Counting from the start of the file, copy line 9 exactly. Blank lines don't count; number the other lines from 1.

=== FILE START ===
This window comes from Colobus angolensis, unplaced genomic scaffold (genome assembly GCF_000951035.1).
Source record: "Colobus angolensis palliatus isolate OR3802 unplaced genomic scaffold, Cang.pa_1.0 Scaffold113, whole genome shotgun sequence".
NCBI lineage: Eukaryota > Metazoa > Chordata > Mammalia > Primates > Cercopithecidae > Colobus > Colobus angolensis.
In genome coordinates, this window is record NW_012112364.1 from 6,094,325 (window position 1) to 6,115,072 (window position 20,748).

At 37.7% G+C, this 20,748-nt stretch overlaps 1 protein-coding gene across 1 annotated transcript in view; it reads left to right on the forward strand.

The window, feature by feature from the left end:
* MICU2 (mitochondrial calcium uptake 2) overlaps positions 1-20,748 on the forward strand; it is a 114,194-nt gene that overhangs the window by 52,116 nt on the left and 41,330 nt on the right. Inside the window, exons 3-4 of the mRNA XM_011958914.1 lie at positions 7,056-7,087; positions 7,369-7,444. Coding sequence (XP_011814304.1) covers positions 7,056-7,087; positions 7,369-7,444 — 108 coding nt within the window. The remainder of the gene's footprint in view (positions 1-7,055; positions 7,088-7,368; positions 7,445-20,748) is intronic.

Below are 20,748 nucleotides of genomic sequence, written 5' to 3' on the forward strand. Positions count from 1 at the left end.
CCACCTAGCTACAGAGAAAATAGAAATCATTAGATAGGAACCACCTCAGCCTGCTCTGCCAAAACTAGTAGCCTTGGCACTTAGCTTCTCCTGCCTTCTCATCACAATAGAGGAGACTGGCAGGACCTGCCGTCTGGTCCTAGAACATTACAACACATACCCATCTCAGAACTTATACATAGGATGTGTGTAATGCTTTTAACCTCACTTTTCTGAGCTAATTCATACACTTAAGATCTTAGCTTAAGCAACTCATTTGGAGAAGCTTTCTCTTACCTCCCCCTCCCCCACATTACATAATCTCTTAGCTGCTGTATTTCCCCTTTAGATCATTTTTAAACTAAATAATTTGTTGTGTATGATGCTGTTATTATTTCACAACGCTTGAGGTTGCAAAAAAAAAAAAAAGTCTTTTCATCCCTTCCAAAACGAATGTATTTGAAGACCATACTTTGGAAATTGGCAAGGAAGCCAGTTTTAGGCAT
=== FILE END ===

CCACCTAGCTACAGAGAAAATAGAAATCATTAGATAGGAACCACCTCAGCCTGCTCTGCCAAAACTAGTAGCCTTGGCACTTAGCTTCTCCTGCCTTCTCATCACAATAGAGGAGACTGGCAGGACCTGCCGTCTGGTCCTAGAACATTACAACACATACCCATCTCAGAACTTATACATAGGATGTGTGTAATGCTTTTAACCTCACTTTTCTGAGCTAATTCATACACTTAAGATCTTAGCTTAAGCAACTCATTTGGAGAAGCTTTCTCTTACCTCCCCCTCCCCCACATTACATAATCTCTTAGCTGCTGTATTTCCCCTTTAGATCATTTTTAAACTAAATAATTTGTTGTGTATGATGCTGTTATTATTTCACAACGCTTGAGGTTGCAAAAAAAAAAAAAAGTCTTTTCATCCCTTCCAAAACGAATGTATTTGAAGACCATACTTTGGAAATTGGCAAGGAAGCCAGTTTTAGGCAT